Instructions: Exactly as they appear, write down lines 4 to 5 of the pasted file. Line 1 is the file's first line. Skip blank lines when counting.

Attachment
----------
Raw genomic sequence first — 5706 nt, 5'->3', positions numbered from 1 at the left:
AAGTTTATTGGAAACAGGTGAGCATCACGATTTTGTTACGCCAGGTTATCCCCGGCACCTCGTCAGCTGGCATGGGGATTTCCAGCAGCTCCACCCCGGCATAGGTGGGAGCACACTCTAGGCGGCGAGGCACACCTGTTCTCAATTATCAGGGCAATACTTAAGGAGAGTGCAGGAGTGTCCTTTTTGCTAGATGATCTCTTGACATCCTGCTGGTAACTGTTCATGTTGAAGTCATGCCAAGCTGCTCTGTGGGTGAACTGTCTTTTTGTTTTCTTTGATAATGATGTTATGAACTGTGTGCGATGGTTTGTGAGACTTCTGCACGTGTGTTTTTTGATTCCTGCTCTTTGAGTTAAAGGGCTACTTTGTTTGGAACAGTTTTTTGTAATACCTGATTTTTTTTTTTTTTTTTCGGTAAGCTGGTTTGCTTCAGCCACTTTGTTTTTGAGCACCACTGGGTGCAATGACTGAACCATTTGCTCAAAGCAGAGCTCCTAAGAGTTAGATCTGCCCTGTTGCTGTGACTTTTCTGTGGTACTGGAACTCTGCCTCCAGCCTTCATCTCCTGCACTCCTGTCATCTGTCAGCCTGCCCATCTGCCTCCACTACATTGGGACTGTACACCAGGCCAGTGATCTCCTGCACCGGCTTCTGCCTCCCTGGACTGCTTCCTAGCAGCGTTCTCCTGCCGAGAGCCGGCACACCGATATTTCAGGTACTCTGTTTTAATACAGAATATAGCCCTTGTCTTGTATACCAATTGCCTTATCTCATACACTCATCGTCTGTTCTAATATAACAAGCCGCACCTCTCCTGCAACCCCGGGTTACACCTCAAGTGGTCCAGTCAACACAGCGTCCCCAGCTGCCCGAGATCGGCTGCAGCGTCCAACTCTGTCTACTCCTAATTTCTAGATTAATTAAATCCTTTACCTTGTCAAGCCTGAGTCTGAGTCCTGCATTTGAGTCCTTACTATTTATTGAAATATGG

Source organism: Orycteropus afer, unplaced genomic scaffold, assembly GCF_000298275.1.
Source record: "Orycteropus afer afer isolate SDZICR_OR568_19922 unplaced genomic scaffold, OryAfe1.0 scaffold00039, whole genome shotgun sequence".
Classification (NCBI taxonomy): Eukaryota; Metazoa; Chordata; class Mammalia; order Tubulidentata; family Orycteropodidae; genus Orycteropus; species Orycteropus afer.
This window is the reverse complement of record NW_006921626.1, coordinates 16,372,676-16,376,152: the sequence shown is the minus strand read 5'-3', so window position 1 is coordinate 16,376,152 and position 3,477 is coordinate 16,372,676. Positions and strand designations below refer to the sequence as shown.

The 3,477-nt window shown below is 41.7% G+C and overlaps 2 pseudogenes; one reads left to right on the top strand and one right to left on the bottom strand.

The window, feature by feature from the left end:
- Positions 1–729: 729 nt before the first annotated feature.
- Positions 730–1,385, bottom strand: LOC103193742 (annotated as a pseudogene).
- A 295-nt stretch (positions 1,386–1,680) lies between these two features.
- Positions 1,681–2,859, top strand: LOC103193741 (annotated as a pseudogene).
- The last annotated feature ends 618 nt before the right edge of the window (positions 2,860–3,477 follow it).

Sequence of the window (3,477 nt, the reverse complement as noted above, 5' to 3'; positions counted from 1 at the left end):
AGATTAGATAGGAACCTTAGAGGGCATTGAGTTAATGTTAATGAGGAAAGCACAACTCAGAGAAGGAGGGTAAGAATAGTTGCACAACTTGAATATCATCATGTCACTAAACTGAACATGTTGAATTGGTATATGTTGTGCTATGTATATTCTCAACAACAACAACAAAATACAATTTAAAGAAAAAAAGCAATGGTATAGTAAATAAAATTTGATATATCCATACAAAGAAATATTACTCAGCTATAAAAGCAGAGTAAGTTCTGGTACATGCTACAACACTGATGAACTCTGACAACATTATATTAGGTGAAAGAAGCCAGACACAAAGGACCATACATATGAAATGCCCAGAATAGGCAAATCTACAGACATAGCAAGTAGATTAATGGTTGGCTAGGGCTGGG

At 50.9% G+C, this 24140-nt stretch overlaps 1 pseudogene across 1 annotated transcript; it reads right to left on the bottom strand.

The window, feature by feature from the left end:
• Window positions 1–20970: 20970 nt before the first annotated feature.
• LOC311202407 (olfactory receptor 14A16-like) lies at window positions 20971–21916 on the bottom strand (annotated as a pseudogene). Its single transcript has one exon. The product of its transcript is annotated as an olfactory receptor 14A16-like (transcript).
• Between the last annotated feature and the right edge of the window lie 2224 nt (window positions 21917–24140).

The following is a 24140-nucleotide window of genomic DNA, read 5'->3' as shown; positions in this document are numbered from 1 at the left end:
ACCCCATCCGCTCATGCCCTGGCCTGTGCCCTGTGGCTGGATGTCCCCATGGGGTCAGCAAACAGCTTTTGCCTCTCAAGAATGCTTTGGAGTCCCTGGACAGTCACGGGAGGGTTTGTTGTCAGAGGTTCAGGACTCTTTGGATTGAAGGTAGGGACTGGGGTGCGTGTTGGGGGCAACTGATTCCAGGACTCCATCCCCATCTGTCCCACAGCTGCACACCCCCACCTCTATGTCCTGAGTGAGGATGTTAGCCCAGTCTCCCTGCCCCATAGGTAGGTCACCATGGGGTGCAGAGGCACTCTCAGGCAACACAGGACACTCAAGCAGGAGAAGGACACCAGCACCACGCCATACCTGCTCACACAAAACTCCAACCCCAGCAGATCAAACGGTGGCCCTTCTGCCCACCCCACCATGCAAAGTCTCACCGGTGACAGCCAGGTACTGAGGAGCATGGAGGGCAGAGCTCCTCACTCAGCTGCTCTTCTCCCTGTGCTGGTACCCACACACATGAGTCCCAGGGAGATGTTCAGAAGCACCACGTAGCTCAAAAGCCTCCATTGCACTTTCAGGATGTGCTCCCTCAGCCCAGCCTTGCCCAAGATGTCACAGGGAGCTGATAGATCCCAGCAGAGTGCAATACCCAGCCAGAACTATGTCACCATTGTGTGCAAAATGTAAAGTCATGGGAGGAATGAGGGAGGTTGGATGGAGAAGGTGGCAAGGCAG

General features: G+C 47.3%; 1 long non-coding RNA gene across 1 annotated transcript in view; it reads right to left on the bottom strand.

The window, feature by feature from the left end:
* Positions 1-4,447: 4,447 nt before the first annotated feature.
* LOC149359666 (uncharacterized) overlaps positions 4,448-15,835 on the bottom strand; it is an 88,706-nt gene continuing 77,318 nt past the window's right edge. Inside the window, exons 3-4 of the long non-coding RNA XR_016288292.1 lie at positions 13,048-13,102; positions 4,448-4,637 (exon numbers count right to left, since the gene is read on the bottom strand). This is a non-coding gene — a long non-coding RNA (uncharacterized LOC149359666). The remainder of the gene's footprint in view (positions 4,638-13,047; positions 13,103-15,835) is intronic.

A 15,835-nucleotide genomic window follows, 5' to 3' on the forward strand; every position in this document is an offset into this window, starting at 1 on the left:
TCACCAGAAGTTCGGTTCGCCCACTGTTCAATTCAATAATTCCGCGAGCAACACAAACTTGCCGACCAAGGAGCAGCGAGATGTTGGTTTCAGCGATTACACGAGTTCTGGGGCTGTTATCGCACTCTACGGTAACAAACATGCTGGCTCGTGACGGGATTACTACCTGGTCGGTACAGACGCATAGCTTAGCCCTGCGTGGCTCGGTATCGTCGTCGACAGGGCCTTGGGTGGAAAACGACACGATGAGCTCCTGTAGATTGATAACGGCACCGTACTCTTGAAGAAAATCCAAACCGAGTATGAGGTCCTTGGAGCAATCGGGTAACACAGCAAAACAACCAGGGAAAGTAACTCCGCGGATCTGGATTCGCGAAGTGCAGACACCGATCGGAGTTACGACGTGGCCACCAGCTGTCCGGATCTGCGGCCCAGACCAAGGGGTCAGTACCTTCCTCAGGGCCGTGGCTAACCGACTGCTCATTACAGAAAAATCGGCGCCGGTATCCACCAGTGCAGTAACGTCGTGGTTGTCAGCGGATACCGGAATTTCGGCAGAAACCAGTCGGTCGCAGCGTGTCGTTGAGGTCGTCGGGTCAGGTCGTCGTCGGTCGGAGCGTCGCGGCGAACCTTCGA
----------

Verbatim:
Source record: "Orycteropus afer afer isolate SDZICR_OR568_19922 unplaced genomic scaffold, OryAfe1.0 scaffold00039, whole genome shotgun sequence".
Classification (NCBI taxonomy): Eukaryota; Metazoa; Chordata; class Mammalia; order Tubulidentata; family Orycteropodidae; genus Orycteropus; species Orycteropus afer.